Public Assets Institute > Policy Areas > Vermont Taxes > A few steps forward—and back

A few steps forward—and back

It should be clear by now that Washington is committed to a lopsided economy that keeps concentrating money in the hands of fewer and fewer people. But in some state capitals, including Montpelier, elected officials are beginning to recognize that smarter tax policies are aimed at helping working families.

There has been bipartisan support for Washington’s efforts to help the already wealthy, according to a study released last month. The Institute on Taxation and Economic Policy (ITEP) analyzed tax cuts from 2001 through 2018, which includes the Bush, Obama, and Trump administrations. Tax cuts totaled $5.1 trillion during that period, and nearly two-thirds of the reductions went to the richest 20 percent of taxpayers, ITEP found.

And a New York Times story last weekend served as another reminder of who benefited the most from the Trump tax cuts. According to the article, wealthy individuals and corporations enjoying generous tax reductions are funneling some of their windfall back to the Republicans, who passed the Tax Cuts and Jobs Act (TCJA) of 2017.

The federal tax bill had varied impacts on the states, and states had varied responses. In Vermont, personal income tax revenue would have risen about $30 million without legislative action. On Gov. Phil Scott’s recommendation, the Legislature increased the state Earned Income Tax Credit (EITC) as a way to offset some of the federal changes. Vermont’s EITC piggybacks onto the federal EITC. Both are designed to help working parents in low-wage jobs. The amount of the tax credit depends on income and family size. The maximum federal credit last year for a married couple with three children was about $6,300. Vermont’s credit had been 32 percent of the federal credit, but the Legislature increased that to 36 percent, effective this year.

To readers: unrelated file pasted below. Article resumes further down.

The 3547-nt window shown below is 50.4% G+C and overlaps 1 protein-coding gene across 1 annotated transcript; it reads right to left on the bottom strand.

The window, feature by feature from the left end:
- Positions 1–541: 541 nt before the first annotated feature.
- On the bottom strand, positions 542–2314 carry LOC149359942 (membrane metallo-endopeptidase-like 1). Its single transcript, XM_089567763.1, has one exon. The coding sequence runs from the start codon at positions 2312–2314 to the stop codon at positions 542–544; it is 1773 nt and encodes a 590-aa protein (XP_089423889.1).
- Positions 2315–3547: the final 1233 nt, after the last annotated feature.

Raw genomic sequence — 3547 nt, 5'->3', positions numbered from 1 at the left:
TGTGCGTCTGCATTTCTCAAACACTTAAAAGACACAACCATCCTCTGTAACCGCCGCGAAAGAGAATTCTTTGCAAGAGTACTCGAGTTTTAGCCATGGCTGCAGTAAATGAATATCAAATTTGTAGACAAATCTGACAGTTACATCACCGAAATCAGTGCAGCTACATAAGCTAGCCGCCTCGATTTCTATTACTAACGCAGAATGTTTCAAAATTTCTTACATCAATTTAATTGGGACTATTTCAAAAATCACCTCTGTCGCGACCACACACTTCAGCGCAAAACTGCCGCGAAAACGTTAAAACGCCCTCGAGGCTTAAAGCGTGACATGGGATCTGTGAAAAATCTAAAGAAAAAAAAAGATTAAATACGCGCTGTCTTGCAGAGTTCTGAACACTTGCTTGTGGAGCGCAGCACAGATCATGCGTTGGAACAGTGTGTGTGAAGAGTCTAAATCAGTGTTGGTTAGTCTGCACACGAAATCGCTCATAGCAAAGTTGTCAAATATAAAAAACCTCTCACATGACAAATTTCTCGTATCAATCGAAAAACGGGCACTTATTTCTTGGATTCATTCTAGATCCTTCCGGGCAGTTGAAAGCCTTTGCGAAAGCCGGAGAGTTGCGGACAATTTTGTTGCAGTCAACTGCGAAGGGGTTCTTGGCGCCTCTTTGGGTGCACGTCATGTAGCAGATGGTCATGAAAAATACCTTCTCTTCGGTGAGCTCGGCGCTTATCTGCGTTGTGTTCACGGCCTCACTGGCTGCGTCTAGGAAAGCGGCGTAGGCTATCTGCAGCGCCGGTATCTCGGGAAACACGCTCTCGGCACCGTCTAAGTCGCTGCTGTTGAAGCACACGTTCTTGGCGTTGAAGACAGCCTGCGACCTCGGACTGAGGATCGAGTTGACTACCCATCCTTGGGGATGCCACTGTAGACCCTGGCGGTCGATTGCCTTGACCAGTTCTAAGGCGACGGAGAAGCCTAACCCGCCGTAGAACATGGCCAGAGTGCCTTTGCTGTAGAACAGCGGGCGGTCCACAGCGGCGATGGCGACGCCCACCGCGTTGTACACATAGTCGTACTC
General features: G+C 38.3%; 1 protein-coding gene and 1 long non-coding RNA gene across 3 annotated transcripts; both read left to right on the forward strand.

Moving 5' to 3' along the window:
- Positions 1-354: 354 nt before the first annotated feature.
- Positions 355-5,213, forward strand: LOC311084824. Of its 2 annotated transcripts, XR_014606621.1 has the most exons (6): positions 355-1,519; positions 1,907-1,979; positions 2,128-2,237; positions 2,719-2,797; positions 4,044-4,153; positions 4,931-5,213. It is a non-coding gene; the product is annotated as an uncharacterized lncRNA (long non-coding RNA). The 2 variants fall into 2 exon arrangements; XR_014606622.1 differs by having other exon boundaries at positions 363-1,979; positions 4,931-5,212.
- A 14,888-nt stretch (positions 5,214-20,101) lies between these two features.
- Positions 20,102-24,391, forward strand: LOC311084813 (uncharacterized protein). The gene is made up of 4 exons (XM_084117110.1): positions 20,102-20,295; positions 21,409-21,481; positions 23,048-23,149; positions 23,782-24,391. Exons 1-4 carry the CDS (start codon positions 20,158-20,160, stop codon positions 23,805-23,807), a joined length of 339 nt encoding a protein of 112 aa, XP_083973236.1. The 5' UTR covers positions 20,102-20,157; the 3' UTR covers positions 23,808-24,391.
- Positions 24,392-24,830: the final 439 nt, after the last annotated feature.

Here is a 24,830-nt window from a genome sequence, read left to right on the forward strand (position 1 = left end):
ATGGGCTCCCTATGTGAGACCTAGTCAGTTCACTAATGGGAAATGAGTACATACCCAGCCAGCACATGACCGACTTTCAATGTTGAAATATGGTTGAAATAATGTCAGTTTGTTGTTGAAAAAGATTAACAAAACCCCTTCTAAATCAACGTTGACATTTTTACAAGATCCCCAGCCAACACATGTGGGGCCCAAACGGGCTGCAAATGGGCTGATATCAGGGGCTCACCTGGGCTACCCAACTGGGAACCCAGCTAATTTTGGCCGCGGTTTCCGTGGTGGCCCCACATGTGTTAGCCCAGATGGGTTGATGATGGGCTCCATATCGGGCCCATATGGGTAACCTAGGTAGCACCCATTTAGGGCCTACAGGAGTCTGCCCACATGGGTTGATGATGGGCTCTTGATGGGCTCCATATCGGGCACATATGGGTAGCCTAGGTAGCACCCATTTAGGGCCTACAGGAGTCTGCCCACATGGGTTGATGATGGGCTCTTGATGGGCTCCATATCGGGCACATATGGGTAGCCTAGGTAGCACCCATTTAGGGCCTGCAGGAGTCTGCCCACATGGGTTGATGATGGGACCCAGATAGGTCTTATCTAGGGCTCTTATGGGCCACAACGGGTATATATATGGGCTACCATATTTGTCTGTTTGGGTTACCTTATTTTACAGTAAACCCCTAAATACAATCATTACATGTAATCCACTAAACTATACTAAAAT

Vermont made other changes that will have small, but important benefits for low- and moderate-income taxpayers. It eliminated itemized deductions, which tended to favor the wealthy, and it restored tax exemptions for family members, which had been eliminated by the federal law and would have hurt lower income families.

Vermont certainly could have done more to change tax policies that are working against working families. Another recent ITEP report said Vermont had taken “A Few Steps Forward, A Few Steps Back” with its response to the federal tax cut bill. A step backwards was the decision to lower state tax rates across the board, including the rates on the top 20 percent of Vermont taxpayers who are estimated to get a $350 million cut in their federal taxes in this year alone.

Still, the increase in the EITC was laudable. Based on last year’s credits, the change could mean an extra $250 for some families. Maybe next session, low-wage working Vermonters can get another step closer to a livable income with enactment of a $15-an-hour minimum wage.

Posted by Jack Hoffman on August 21, 2018 at 9:17 pm

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